Comparison of COVID-19 outcomes in organ transplant recipients (OTr) and non-transplant patients: a study protocol for rapid review
Systematic Reviews volume 10, Article number: 299 (2021)
The COVID-19 pandemic has devastated the global community with nearly 4.9 million deaths as of October 2021. While organ transplant (OT) recipients (OTr) may be at increased risk for severe COVID-19 due to their chronic immunocompromised state, outcomes for OTr with COVID-19 remain disputed in the literature. This review will examine whether OTr with COVID-19 are at higher risk for severe illness and death than non-immunocompromised individuals.
MEDLINE (via Ovid and PubMed) and EMBASE (via Embase.com) will be searched from December 2019 to October 2021 for observational studies (including cohort and case-control) that compare COVID-19 clinical outcomes in OTr to those in individuals without history of OT. The primary outcome of interest will be mortality as defined in each study, with possible further analyses of in-hospital mortality, 28 or 30-day mortality, and all-cause mortality versus mortality attributable to COVID-19. The secondary outcome of interest will be the severity of COVID-19 disease, most frequently defined as requiring intensive care unit admission or mechanical ventilation. Two reviewers will independently screen all abstracts and full-text articles. Potential conflicts will be resolved by a third reviewer and potentially discussion among all investigators. Methodological quality will be appraised using the Newcastle-Ottawa Scale. If data permit, we will perform random-effects meta-analysis with the Sidik-Jonkman estimator and the Hartung-Knapp adjustment for confidence intervals to estimate a summary measure of association between histories of transplant with each outcome. Potential sources of heterogeneity will be explored using meta-regression. Additional analyses will be conducted to explore the potential sources of heterogeneity (e.g., subgroup analysis) considering least minimal adjustment for confounders.
This rapid review will assess the available evidence on whether OTr diagnosed with COVID-19 are at higher risk for severe illness and death compared to non-immunocompromised individuals. Such knowledge is clinically relevant and may impact risk stratification, allocation of organs and healthcare resources, and organ transplantation protocols during this, and future, pandemics.
Systematic review registration
Open Science Framework (OSF) registration DOI: https://doi.org/10.17605/osf.io/4n9d7.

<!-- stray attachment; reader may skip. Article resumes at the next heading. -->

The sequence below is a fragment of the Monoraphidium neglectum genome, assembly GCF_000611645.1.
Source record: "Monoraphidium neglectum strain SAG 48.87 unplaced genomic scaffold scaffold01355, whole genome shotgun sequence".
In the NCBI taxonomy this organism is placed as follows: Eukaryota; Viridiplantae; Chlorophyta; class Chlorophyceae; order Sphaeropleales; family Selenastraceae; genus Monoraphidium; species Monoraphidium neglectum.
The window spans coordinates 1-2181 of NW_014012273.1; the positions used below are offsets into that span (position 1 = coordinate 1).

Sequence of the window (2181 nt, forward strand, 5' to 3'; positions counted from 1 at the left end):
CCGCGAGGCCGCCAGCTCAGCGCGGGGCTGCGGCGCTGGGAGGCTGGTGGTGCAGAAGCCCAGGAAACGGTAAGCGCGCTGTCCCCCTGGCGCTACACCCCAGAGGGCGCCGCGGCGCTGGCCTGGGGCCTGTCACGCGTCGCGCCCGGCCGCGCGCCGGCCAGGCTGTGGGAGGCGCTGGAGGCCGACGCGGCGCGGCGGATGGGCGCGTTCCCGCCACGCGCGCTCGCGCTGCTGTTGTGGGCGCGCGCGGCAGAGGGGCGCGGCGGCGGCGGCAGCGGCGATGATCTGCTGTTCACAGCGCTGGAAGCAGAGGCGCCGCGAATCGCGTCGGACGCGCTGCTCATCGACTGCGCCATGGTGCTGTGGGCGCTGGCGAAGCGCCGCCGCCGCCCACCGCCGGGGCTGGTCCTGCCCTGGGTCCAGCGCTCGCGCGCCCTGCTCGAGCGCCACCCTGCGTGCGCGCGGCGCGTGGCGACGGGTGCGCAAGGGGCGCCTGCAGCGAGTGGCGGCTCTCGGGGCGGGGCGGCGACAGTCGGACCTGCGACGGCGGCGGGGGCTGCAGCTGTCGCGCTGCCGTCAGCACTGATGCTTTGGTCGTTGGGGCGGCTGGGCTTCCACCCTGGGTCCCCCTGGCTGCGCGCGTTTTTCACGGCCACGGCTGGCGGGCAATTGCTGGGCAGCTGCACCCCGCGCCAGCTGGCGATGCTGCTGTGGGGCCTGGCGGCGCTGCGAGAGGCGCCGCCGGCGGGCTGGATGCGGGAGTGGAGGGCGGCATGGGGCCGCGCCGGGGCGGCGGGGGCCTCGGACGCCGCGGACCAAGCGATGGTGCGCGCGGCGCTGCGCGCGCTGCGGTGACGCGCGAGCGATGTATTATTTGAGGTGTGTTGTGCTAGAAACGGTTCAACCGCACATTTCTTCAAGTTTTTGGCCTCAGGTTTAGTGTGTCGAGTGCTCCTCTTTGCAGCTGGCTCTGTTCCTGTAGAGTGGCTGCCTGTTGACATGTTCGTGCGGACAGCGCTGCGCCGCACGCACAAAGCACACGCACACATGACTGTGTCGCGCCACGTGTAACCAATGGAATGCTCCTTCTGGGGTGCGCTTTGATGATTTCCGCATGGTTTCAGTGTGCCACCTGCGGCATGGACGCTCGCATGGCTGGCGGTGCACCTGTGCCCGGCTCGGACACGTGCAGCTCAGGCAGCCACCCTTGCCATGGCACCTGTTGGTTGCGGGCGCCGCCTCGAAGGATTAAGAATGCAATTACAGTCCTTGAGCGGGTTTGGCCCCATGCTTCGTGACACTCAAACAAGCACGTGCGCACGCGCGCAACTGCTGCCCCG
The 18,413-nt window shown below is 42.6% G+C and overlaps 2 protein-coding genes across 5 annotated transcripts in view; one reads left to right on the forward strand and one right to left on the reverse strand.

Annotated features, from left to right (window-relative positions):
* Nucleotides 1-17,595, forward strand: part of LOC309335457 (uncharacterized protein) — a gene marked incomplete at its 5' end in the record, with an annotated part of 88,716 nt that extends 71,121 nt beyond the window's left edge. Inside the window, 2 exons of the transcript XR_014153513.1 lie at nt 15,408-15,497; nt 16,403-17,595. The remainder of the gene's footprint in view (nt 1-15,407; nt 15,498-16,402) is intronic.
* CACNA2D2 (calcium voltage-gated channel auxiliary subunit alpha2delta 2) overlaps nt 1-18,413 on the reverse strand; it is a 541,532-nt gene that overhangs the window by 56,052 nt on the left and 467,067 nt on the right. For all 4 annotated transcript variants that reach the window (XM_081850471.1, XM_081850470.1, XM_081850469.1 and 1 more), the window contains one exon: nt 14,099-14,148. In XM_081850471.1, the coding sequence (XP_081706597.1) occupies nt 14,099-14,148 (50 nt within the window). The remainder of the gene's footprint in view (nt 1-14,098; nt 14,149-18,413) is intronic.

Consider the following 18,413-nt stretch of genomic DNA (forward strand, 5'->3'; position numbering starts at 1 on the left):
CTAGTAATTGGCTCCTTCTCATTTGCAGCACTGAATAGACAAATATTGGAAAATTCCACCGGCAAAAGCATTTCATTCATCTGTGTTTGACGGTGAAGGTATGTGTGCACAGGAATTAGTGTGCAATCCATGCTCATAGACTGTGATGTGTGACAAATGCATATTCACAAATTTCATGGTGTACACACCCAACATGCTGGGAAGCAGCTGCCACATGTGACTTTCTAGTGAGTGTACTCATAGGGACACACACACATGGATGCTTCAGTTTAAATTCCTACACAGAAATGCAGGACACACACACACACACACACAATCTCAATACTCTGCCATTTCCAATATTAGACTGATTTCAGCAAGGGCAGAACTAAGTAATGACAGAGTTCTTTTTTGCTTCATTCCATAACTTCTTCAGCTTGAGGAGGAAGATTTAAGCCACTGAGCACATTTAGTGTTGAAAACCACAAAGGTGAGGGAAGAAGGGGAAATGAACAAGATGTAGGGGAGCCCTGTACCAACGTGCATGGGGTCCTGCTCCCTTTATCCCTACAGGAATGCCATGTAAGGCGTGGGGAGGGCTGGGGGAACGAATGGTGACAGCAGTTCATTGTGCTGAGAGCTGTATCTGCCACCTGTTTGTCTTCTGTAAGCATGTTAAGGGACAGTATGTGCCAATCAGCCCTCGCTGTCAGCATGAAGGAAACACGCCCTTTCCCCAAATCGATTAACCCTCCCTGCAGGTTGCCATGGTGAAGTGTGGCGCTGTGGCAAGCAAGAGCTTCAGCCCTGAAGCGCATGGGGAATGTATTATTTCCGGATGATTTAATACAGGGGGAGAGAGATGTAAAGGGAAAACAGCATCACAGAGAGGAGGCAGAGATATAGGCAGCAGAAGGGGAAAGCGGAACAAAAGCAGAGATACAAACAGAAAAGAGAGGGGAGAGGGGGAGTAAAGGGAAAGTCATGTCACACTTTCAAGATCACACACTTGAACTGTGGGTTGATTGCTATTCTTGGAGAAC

The first cases of infection from severe acute respiratory syndrome coronavirus 2 (SARS-CoV-2), the virus that causes coronavirus disease 2019 (COVID-19), were identified in Wuhan, China, in December 2019 . Since, the COVID-19 pandemic has devastated the global community with nearly 4.9 million deaths as of October 2021 . Organ transplant recipients (OTr) may be at increased risk for severe COVID-19 due to their chronic immunocompromised state. Immunosuppressants may dull the antiviral response, predisposing the host to worse outcomes, and attenuate signs and symptoms of infection, compromising timely diagnosis and management. However, these harms may be counterbalanced by the beneficial dampening effect immunosuppressants have on the cytokine storm and hyperinflammatory state associated with COVID-19.
Empiric studies comparing outcomes of OTr with COVID-19 to those of the general (i.e., non-transplant) patient population have yielded mixed results. Early reports, such as a matched case-control study by Caillard et al. (2020), reported a substantially higher risk of death in hospitalized OTr with COVID-19 (17.9% vs 11.4%, respectively, p = 0.038) . The significance of this finding persisted after adjusting for age, body-mass index (BMI), and major comorbidities, suggesting that transplantation status may be an independent risk factor for 30-day mortality in patients with COVID-19. In contrast, other reports have found no significant differences in length of stay (LOS) or clinical outcomes between OTr and non-transplant patients with COVID-19, and question whether chronic immunosuppression impacts COVID-19 outcomes in OTr. For instance, Sharma et al. (2021) found no significant difference in severe disease between OTr and controls; furthermore, OTr were able to mount a higher inflammatory response than controls, and OTr presented with a similar degree of lymphopenia as controls . Interestingly, emerging data suggest mortality may be lower in OTr who are maintained on their chronic immunosuppressive therapy throughout the course of COVID-19 illness. A systematic review and meta-analysis of 202 OTr with COVID-19 found that continuation of an immunosuppressive regimen resulted in lower levels of severe and critical disease .